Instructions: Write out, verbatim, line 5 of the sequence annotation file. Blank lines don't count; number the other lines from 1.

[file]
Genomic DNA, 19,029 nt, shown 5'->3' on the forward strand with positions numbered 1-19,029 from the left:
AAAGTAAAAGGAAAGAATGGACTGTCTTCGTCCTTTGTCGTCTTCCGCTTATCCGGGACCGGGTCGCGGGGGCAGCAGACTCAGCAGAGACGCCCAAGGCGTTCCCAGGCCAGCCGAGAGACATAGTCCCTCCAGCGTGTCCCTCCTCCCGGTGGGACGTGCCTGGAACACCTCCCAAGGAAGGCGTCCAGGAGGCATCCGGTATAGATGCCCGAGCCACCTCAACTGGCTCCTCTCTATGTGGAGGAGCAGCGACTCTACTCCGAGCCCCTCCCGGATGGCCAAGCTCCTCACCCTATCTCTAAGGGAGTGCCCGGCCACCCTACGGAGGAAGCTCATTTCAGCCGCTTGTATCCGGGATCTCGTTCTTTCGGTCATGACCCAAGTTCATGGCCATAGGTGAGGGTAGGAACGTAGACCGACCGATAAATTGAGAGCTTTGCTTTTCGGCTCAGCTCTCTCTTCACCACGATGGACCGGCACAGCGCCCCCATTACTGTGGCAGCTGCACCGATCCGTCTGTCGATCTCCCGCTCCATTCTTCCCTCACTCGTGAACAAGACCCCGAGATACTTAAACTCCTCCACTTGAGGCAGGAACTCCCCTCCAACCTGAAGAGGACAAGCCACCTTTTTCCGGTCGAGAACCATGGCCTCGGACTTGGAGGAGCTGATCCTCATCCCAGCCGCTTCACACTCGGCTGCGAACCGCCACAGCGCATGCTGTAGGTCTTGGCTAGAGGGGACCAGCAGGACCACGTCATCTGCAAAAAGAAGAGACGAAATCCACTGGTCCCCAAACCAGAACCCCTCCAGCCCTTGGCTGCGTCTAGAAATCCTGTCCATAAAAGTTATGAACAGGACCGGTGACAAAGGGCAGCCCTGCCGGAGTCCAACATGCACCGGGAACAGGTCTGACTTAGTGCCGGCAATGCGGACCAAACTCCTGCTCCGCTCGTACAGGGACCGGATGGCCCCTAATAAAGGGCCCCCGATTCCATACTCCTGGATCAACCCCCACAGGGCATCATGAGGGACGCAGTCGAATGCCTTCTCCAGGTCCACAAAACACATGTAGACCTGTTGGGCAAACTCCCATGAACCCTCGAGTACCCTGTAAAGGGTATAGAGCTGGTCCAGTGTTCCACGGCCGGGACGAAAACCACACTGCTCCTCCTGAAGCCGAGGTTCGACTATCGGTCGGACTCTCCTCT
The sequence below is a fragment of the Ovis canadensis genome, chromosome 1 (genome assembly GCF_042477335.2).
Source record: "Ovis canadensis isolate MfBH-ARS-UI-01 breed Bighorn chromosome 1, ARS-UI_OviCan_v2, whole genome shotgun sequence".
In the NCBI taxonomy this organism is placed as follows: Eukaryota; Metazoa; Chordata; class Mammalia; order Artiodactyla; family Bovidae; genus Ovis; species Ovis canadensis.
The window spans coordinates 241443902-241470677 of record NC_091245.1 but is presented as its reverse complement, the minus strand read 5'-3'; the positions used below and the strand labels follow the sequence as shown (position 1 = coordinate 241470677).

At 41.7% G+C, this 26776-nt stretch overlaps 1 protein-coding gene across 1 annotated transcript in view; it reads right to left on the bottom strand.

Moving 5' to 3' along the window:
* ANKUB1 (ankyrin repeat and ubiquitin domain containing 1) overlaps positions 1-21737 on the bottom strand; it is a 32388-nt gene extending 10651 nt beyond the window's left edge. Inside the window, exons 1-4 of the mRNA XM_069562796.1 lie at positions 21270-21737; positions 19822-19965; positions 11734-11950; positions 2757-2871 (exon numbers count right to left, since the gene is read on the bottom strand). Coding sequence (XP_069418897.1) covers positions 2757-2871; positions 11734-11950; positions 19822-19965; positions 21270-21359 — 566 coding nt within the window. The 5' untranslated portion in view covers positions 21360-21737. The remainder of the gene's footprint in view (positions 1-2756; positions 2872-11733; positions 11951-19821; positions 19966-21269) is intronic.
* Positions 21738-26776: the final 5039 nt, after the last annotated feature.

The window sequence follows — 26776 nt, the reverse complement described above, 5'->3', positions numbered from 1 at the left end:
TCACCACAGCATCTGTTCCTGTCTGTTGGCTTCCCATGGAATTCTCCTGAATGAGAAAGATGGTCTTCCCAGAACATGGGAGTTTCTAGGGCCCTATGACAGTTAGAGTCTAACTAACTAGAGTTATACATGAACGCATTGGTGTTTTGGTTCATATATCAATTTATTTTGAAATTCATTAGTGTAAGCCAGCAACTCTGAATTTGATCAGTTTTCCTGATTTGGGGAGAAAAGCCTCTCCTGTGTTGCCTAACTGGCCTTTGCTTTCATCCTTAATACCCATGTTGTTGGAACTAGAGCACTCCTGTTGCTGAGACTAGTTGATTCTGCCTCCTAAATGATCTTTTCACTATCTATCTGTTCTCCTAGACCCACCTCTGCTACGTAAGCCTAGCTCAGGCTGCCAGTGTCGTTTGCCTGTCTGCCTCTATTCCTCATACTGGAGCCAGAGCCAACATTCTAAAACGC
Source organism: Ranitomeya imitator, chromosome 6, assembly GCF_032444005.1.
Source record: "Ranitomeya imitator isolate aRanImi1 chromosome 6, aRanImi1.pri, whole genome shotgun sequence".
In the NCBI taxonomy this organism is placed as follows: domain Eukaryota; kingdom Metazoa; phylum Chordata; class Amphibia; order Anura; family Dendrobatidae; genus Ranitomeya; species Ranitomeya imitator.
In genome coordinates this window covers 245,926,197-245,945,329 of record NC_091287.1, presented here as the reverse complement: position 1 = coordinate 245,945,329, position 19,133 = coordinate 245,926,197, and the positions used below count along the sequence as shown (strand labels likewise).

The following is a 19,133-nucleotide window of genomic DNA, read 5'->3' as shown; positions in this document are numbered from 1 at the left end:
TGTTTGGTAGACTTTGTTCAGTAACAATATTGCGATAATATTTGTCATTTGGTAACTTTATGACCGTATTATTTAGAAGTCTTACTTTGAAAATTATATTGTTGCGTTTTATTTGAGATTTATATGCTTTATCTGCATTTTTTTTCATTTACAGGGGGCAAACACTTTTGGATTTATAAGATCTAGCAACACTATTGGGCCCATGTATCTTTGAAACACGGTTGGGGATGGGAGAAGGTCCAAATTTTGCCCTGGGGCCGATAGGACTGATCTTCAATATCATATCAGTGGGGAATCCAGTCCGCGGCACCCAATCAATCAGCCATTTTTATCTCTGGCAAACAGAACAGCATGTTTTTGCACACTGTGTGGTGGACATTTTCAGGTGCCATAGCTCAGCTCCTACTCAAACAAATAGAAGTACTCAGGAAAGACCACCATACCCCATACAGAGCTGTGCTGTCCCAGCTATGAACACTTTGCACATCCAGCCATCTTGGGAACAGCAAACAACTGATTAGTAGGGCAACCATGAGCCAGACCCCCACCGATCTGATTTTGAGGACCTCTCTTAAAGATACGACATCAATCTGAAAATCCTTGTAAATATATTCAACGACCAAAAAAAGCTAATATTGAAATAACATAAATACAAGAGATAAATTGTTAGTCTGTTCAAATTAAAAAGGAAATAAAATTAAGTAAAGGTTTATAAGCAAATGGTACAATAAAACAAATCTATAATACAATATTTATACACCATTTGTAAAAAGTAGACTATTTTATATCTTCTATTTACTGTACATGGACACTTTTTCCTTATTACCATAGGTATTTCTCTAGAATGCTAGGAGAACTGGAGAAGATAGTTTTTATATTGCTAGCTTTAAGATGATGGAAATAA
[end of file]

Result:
In the NCBI taxonomy this organism is placed as follows: Eukaryota; Metazoa; Chordata; class Mammalia; order Artiodactyla; family Bovidae; genus Ovis; species Ovis canadensis.